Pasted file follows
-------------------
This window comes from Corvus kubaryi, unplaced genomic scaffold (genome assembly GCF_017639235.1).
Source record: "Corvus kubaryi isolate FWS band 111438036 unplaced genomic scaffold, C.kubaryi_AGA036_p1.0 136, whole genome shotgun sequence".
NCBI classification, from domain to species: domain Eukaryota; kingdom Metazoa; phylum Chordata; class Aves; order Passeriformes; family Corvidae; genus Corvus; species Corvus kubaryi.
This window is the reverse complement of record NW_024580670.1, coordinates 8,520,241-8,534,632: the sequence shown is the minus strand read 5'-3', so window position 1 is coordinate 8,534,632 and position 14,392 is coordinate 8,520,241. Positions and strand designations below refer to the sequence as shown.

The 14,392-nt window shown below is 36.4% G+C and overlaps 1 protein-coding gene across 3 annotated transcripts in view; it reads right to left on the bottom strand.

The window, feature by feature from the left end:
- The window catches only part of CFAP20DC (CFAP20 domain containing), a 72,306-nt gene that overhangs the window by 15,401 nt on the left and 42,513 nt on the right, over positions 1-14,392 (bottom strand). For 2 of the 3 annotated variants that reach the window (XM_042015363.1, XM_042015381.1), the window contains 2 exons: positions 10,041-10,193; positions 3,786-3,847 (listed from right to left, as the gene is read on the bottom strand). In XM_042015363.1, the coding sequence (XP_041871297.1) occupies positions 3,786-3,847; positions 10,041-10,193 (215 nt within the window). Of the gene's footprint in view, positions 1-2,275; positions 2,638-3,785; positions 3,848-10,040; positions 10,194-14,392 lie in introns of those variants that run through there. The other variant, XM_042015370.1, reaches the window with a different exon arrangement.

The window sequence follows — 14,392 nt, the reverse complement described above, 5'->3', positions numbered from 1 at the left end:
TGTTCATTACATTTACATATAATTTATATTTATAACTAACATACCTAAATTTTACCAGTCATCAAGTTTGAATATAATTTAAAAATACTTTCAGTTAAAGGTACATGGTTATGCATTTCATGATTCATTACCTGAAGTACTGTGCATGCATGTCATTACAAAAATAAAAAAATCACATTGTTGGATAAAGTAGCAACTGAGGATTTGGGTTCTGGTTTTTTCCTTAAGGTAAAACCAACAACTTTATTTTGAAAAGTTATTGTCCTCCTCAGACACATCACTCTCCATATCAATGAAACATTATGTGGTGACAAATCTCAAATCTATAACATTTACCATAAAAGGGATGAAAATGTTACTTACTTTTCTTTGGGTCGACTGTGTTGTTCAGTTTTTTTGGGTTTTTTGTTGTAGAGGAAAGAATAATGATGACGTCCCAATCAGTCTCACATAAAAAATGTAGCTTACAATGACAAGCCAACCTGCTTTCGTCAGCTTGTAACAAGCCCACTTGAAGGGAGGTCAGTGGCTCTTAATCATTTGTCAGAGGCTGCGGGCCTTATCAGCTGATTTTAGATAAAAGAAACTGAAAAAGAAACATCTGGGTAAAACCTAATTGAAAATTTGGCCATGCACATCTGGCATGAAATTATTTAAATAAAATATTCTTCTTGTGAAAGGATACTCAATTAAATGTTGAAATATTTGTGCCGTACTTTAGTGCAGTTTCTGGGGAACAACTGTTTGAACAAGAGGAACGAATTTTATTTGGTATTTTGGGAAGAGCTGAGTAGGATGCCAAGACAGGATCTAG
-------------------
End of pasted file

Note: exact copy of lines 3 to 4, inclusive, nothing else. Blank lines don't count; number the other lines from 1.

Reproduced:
NCBI classification, from domain to species: domain Eukaryota; kingdom Metazoa; phylum Chordata; class Aves; order Passeriformes; family Corvidae; genus Corvus; species Corvus kubaryi.
This window is the reverse complement of record NW_024580670.1, coordinates 8,520,241-8,534,632: the sequence shown is the minus strand read 5'-3', so window position 1 is coordinate 8,534,632 and position 14,392 is coordinate 8,520,241. Positions and strand designations below refer to the sequence as shown.